the autumnal season passes into deep winter darkness. christmas creeps up and passes us by. the constancy of school considerations and assorted events/classes with refugees/asylum seekers keep us busy. and only mere days before the glorious, holy celebration, we realized how late in december the days had reached. and then a new year comes.
these months have seen us becoming involved in the functions of three churches, an integration network, and a night shelter. while i’m in class on tuesday, steph hangs out with asylum seekers and refugees at a church drop-in cafe, and helps with the charity shop afterwards. she is back there on wednesdays for a sewing group while i watch ivy, and i sometimes help out with an afternoon english class when schoolwork isn’t piling. thursdays sees us both out at parkhead nazarene to help with another english class. we share a meal with refugees and asylum seekers before the lesson begins. it’s a long bus ride, but we are growing into the community there to such a degree that we regularly contemplate relocating.
a couple weeks ago, one of my favorite musicians, local washingtonian john van deusen, released new music. after a decade of hearing him sing about relationships, nuclear war, and drug use, this album is a drastic change. he has often explored and struggled with religious themes in his music, but these songs are nearly church-worthy, born from his morning prayers, and very, very christian. ‘Jesus is alive, His reign will never end. oh hallelujah to my God and my friend’, is the line swimming about my mind recently, for an example. there is an honesty in this music that is almost awkward to hear, but such passion is striking, moving.
as i study community development in a secular environment, it is easy to get swept into a very secular view of the world. we toss around the weighty, vague terms like anti-discriminatory, counter-hegemony, criticality, praxis, problematizing, consciousness-raising, social justice, empowerment, etc., but the struggle to implement lasting change continues. i read book after book of how the people with power are slowly but surely making life harder for everyone else on the planet with tragic impunity. we want, and work towards, a different world than the one being made for us. but even when discussing the world we want to see it is easy to be hopeless.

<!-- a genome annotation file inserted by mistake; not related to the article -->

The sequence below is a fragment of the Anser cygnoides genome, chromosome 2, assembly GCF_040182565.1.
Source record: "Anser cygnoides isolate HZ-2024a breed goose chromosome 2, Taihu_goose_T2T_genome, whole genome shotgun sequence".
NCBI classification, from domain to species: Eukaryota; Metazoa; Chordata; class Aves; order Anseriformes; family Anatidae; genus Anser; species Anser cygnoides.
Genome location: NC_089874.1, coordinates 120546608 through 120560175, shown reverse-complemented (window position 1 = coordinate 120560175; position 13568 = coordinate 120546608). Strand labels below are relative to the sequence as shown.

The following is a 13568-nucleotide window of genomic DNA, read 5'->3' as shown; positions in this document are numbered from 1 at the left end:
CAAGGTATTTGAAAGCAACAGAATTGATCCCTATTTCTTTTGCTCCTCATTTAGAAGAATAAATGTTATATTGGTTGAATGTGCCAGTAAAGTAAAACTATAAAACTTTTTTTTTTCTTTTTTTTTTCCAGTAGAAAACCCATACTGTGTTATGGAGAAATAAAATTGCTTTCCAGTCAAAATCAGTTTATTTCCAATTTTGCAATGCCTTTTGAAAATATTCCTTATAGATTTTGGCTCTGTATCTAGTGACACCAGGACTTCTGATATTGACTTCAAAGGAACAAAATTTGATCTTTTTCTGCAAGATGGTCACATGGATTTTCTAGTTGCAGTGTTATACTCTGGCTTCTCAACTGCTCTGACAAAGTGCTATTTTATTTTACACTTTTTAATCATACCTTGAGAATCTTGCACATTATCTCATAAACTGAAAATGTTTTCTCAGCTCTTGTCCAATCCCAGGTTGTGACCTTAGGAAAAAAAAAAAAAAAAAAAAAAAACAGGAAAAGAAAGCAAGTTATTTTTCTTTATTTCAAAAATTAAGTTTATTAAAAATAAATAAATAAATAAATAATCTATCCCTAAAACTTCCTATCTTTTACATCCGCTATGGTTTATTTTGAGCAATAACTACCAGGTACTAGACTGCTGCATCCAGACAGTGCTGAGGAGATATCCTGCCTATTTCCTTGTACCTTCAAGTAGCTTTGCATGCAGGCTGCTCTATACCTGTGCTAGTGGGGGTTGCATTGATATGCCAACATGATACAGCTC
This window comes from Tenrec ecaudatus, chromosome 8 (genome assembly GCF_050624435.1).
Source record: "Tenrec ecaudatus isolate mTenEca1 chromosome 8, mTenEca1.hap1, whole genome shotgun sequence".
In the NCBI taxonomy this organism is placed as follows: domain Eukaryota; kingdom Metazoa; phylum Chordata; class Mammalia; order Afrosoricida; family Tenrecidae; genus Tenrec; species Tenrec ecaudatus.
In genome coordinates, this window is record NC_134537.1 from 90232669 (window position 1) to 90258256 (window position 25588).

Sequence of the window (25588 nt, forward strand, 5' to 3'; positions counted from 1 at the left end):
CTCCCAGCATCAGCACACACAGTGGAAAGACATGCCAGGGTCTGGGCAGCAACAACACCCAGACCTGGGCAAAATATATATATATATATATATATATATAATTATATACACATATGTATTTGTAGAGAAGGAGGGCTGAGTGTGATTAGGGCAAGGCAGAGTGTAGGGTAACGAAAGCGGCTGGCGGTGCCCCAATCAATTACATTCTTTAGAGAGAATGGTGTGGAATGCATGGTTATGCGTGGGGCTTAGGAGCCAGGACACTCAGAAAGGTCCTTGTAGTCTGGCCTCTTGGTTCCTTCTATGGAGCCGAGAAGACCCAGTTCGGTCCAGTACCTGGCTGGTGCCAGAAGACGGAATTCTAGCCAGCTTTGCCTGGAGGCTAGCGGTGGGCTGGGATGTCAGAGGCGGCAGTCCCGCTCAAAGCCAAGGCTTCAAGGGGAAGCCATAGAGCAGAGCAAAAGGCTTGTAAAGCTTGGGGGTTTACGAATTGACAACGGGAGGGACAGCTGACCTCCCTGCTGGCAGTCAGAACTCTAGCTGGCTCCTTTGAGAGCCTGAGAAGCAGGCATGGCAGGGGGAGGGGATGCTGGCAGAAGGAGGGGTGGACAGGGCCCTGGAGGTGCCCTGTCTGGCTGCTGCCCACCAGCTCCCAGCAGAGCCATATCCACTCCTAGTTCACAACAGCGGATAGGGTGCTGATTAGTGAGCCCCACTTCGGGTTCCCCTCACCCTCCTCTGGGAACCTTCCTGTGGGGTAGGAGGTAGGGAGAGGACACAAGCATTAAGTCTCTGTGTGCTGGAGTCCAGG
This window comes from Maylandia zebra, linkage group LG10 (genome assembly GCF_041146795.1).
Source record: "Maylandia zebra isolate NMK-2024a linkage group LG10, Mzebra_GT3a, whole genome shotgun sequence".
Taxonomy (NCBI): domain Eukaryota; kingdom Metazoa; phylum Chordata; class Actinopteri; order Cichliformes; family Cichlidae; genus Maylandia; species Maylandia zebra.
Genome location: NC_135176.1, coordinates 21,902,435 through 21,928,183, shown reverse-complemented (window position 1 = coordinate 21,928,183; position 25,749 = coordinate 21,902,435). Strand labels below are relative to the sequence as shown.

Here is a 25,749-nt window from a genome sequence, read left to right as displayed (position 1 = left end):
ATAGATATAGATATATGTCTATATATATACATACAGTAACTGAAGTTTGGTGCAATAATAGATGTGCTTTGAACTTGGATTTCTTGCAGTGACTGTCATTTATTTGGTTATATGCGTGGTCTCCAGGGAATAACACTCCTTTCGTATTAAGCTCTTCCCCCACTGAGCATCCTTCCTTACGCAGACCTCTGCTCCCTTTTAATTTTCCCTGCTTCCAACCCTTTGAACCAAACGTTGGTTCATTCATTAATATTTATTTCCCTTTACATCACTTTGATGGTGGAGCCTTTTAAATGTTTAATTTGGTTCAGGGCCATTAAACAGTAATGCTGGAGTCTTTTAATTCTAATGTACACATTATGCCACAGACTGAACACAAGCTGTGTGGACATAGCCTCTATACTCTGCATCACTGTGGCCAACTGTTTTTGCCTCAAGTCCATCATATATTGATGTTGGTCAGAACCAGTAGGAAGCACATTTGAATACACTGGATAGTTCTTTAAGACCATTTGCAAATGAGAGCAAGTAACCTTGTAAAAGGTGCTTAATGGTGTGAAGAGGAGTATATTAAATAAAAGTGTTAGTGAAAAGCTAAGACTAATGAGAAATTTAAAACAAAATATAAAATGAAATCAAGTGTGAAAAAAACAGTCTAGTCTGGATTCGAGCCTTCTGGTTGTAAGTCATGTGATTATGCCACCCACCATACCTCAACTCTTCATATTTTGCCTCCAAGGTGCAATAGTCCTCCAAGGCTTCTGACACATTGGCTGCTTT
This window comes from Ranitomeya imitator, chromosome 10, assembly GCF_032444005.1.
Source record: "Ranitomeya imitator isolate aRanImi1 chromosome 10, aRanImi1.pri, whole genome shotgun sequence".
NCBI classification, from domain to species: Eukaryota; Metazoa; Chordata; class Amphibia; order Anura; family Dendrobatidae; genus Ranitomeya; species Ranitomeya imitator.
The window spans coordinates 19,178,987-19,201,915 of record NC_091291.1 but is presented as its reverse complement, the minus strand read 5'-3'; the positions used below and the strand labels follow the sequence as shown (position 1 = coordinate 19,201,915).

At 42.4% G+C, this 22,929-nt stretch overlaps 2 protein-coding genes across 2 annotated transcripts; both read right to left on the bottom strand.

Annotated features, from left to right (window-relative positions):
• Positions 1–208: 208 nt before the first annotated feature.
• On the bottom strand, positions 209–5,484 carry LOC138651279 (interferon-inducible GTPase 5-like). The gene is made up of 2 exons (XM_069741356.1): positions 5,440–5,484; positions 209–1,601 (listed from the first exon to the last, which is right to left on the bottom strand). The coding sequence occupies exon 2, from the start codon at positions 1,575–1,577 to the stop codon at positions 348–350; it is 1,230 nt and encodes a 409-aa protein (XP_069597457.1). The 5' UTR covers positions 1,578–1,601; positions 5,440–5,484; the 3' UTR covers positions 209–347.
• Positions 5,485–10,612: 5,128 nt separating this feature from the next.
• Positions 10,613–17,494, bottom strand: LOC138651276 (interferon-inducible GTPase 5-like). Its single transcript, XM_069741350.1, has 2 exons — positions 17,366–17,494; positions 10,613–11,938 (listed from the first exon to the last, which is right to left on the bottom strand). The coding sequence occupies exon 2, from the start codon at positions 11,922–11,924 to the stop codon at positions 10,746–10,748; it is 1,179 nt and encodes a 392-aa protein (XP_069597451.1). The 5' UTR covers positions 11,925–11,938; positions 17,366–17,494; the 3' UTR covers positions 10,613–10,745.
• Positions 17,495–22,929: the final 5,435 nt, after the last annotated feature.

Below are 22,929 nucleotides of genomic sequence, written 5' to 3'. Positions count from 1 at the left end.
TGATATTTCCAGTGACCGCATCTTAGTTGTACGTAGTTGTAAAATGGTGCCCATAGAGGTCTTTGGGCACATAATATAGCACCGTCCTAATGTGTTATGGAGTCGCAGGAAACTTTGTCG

i’ve been reading this season of God’s working in this world, and eventual workings. passages such as isaiah 40:4 (‘every valley shall be raised up, every mountain and hill made low’), or luke 1:52-53 (‘He has brought down rulers from their thrones, but has lifted up the humble. He has filled the hungry with good things, but has sent the rich away empty’.) help me to remember that this desire we have in the community development world to work for a more just and equitable society is not just hopeful talking, or a good idea, but the very movement of the Kingdom. i think of what my friend grodya from kiziba once told me: ‘if it is true that the Spirit of God is in our churches, then we have to be changing our communities.’
i see too much correlation between the driving motivations for secular community development and the themes the gospels show us are important. such themes are what gave me passion in past work, though that passion sometimes seems lost in academia now. though i am gathering skills and tools with which to attempt to enact change, transformation, the problems in this world are still too looming.
yet, i was encouraged yesterday by friends speaking in church about God as refuge in the madness, about intentionality in the coming year. and when i settled down this morning, after coffee and bible time, to read of nicholas nickleby’s ongoing adventures, i read the following:
‘Hope to the last…Always hope, that’s a dear boy. Never leave off hoping, it doesn’t answer. Do you mind me, Nick? it doesn’t answer. Don’t leave a stone unturned. It’s always something to know you’ve done the best you could. But don’t leave off hoping, or it’s of no use doing anything. Hope, hope, to the last!’
in someway i feel this sentiment reflects the call of the gospels. no, we won’t change everything, people will still be jerks, but for heaven’s sake, don’t stop!
a new year, friends. let us hope to the last.